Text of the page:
Adam Freedman

Adam Freedman

A weeklong electronic journal.
Oct. 21 1999 9:00 PM

Adam Freedman

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It was an exceptionally hot day. In the Plaza de Mayo, women were sunbathing and the fringe parties were out in force, looking for votes in next Sunday's presidential elections.

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Just steps away from a Burger King, the United Left was decrying the trend of "globalization," the code word for U.S. economic and cultural domination. An apocalyptic loudspeaker warned that globalization would replace cultural differences with a dangerous uniformity. I thought that rather unfair to Burger King, which is, after all, famously receptive to special orders.

Of all the third-party candidates (i.e., those other than the ruling Peronists or the opposition Alliance), only Domingo Cavallo, of Action for the Republic, gets taken seriously. A former economy minister, Cavallo guided Argentina's opening up to foreign trade and investment. Given that record, he is about the only candidate who cannot engage in anti-globalization rhetoric--it would be tantamount to saying, "Whoops, sorry!" Cavallo's poll ratings have rarely touched double digits.

When I arrived today at the offices of the Buenos Aires Herald, I learned that, with four days to go before the election, Cavallo has conceded defeat. He predicted that the Alliance candidate Fernando De la Rúa would win. As I saw last night, the Alliance has been critical of globalization. De la Rúa has declared that "the era of carnal relations with the U.S. is over." That is what Argentines want to hear in 1999.

It was not always so. The Herald, for example, grew out of Argentina's last great globalization in the late 19th century. Back then, the British controlled the railroads, the banks, and the wool industry. Thousands of Englishmen from that era decided to stay in Argentina. Their descendants make up the somewhat bizarre Anglo-Argentine community, a group with its own country club (Hurlingham), private schools (St. Andrew's and St. George's), and, of course, the Herald.

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Jimmy, an old-school Anglo-Argentine, was at the Herald today to deliver advertising copy. He has a David Niven mustache and was wearing a linen suit. Like many of his generation, he speaks English with the earnest, throaty accent that one associates with cinematic RAF commanders delivering lines like "Come on, chaps, let's give Jerry what-for."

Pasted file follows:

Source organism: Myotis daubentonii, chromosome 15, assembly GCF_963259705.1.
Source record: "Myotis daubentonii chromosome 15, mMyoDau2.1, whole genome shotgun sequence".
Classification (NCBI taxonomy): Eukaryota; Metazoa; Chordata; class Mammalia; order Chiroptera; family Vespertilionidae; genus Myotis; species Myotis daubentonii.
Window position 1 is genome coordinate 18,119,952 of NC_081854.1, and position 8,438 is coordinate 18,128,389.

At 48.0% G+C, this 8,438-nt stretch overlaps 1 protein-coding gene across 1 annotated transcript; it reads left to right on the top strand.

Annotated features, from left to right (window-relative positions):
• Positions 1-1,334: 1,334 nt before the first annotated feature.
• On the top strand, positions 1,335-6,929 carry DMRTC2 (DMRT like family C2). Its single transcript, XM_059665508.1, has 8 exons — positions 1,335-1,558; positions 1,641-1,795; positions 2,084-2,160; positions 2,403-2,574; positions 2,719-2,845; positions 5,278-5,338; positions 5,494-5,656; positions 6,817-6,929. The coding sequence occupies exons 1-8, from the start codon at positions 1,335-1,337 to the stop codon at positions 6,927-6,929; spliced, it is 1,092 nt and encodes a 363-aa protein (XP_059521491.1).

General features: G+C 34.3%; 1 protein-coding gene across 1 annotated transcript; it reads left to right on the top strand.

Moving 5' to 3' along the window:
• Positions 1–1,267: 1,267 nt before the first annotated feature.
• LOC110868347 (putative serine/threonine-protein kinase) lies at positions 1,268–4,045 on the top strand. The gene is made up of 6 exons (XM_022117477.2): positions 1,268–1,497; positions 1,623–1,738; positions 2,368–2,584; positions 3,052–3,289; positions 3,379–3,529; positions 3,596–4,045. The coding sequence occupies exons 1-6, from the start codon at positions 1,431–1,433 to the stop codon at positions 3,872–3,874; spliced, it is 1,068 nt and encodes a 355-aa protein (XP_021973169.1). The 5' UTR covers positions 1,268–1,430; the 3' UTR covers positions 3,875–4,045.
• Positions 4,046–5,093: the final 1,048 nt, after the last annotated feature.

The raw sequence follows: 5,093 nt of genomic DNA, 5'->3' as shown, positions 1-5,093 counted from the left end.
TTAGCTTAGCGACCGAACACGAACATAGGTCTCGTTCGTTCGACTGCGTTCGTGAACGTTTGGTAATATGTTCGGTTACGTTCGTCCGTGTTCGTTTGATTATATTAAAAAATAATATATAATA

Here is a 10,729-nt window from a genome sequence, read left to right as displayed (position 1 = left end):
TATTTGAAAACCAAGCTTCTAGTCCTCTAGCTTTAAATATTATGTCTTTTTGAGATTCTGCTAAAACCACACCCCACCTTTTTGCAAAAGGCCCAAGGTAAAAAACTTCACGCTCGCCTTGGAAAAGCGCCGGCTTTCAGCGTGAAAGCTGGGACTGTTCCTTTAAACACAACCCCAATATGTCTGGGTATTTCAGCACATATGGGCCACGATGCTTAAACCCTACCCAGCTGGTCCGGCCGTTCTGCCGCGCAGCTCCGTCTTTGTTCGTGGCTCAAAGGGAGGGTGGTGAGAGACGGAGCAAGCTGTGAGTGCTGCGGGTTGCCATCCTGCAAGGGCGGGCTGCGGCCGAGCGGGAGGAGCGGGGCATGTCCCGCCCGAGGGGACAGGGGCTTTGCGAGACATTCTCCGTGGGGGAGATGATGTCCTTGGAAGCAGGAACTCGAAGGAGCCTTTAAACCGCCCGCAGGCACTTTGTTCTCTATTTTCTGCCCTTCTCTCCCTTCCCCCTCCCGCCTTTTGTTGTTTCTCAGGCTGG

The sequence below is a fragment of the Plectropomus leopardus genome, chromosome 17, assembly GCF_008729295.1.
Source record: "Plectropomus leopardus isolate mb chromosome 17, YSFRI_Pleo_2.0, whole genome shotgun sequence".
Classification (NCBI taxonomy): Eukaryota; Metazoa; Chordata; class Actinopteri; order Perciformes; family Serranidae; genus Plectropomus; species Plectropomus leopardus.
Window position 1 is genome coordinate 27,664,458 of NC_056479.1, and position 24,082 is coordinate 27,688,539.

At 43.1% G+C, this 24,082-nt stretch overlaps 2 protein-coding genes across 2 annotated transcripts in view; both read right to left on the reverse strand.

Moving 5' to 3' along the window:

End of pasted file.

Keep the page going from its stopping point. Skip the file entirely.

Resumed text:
Jimmy has family in Patagonia. I made the mistake of the mentioning my fondness for Bruce Chatwin's In Patagonia. "That book?" said Jimmy. "Why, it's, it's ... it's a lot of rot, that's what it is."

The British heyday in Argentina ended when Juan Perón came to power in 1946. Perón expropriated the railways and other foreign interests. He also began a policy of protectionism that was only reversed, ironically, by another Peronist--the current president, Carlos Menem, together with his former economy minister, Cavallo. Now, the tide is turning against Menem's "carnal relations with the U.S."

Which brings me to Eduardo Duhalde, the Peronist candidate to succeed Menem. Duhalde is closing his campaign with a rally tomorrow. Since De la Rúa has already closed his campaign, this will be the last big event before the election. I plan to cover it for the Herald.

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That meant I had to face Duhalde's press office. Peronists hate the press; they all seem to yearn for the days when Perón and Evita could shut down newspapers that displeased them. Last Sunday, after the Loyalty Day rally, an unlucky reporter was beaten up, for no apparent reason, by a gang of Peronist thugs.

In the late afternoon, I took a break from training my replacement at the Sunday supplement and went to Duhalde's campaign office on Corrientes Street. I approached a woman sitting under a picture of Evita and announced myself as a reporter for the Herald. She looked up in panic, as though a bomb were ticking away and she couldn't figure out whether to cut the green wire or the red wire.

After examining my passport and a copy of the Herald with my name in it, she reluctantly gave me a press credential. I asked her when the press bus would be leaving.

"Bus?" she said.

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"Big long thing with wheels." Actually, I said, "Yes, to go to the rally."

This annoyed her. "Don't you have some other way to get there?"

"Chauffeur's sick."

She picked up the phone and, after a sharp conversation, handed the receiver to me. An unidentified man conspiratorially said, "OK, OK, here's what you do," and then gave me directions to catch the bus. I can't shake the feeling that he is expecting me to arrive with a wad of bills or a kilo of hashish.

One more day and the campaign will be over.